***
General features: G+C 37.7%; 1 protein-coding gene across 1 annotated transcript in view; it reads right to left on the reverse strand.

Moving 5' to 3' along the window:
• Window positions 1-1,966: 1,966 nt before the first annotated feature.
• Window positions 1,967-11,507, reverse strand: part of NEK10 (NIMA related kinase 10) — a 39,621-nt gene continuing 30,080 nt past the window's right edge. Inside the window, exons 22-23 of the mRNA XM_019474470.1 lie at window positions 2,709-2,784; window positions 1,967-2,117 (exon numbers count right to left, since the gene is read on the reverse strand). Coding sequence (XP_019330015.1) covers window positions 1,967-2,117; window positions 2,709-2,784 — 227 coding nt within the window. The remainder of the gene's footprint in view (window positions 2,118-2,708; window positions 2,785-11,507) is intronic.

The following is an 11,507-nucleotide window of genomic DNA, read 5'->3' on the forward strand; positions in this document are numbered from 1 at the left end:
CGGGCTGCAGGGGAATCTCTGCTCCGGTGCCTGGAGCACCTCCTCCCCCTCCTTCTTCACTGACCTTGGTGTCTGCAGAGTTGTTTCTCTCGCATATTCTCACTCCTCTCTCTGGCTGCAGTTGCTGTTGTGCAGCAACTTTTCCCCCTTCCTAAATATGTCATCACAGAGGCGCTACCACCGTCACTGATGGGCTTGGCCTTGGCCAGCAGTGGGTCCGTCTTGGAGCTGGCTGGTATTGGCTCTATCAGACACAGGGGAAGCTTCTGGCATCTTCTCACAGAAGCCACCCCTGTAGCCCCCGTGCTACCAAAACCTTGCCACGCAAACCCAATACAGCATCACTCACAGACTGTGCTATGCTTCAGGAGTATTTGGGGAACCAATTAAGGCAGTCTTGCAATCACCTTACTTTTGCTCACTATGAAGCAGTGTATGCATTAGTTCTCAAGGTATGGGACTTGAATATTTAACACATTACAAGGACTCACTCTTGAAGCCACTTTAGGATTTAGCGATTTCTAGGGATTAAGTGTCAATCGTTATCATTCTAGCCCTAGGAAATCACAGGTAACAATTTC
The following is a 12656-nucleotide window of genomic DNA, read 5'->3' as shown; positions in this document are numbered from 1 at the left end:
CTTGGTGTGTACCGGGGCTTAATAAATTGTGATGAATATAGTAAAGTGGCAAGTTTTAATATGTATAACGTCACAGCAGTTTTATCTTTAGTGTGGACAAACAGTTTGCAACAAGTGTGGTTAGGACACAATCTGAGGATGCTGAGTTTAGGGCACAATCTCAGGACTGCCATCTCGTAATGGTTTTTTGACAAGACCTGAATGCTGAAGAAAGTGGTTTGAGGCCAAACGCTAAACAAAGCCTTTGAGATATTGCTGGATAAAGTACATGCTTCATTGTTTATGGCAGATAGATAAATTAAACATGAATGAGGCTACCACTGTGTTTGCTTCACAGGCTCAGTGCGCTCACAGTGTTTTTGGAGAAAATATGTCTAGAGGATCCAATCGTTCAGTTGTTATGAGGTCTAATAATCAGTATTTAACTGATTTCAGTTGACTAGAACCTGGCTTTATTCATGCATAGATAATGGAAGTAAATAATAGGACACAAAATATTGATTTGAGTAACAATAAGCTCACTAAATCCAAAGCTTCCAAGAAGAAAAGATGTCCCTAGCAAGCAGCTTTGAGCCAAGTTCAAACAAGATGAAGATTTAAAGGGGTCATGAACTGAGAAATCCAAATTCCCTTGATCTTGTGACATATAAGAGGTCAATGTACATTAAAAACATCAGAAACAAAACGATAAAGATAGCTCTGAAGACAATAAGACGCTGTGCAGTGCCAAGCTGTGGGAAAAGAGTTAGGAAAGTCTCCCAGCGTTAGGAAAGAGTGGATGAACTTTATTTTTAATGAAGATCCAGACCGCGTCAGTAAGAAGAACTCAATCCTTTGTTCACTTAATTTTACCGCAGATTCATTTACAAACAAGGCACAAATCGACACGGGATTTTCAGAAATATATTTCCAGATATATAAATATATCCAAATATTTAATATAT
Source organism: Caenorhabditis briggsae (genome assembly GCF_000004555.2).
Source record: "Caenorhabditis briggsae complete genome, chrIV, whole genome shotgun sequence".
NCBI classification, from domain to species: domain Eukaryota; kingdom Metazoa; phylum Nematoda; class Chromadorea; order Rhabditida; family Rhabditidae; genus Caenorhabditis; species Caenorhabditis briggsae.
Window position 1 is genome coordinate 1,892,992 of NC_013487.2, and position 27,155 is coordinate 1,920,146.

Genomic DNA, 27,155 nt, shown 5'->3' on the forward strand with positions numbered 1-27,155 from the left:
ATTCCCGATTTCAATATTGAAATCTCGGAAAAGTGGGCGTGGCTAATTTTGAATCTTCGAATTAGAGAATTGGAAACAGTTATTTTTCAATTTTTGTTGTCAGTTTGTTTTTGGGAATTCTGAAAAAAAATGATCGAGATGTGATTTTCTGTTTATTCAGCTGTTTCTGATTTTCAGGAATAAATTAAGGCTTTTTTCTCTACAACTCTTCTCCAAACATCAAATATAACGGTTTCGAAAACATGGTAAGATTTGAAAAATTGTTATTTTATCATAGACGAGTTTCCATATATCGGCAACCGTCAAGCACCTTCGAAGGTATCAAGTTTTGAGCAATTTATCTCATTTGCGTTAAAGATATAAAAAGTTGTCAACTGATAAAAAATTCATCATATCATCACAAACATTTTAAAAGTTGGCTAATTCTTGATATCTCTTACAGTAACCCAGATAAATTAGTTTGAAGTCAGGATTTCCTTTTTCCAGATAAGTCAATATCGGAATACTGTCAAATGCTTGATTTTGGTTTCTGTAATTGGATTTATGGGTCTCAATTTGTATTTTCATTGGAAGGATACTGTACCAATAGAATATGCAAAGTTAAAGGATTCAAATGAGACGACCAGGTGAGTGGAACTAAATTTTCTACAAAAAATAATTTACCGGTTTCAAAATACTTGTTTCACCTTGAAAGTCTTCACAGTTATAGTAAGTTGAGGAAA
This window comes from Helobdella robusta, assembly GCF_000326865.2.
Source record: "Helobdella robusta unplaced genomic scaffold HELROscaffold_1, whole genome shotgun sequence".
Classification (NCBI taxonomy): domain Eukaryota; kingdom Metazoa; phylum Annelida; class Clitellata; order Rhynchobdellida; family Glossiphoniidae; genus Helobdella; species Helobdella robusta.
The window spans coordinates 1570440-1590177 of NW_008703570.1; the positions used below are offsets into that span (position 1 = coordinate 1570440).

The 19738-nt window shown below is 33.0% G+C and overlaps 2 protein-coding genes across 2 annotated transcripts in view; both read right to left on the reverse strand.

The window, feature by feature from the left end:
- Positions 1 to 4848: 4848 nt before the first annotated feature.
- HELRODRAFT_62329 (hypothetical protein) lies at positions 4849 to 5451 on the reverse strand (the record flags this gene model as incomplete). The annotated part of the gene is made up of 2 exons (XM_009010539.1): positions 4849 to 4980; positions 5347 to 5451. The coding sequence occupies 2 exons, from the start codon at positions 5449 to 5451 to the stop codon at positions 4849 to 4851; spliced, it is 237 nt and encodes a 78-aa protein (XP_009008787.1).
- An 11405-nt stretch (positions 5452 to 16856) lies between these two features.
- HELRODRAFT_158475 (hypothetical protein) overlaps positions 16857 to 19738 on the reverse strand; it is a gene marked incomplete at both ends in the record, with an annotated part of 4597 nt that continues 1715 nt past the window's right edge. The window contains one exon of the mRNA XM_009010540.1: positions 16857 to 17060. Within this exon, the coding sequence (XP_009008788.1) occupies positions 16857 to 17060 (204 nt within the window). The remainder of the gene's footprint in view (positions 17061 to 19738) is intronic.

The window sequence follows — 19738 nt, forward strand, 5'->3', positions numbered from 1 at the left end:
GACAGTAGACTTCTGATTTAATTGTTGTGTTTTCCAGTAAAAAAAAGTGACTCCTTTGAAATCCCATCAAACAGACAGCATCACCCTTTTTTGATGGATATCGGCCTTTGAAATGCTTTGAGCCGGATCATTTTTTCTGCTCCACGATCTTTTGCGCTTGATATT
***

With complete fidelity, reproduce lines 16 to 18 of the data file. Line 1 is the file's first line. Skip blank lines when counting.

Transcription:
Source record: "Helobdella robusta unplaced genomic scaffold HELROscaffold_1, whole genome shotgun sequence".
Classification (NCBI taxonomy): domain Eukaryota; kingdom Metazoa; phylum Annelida; class Clitellata; order Rhynchobdellida; family Glossiphoniidae; genus Helobdella; species Helobdella robusta.
The window spans coordinates 1570440-1590177 of NW_008703570.1; the positions used below are offsets into that span (position 1 = coordinate 1570440).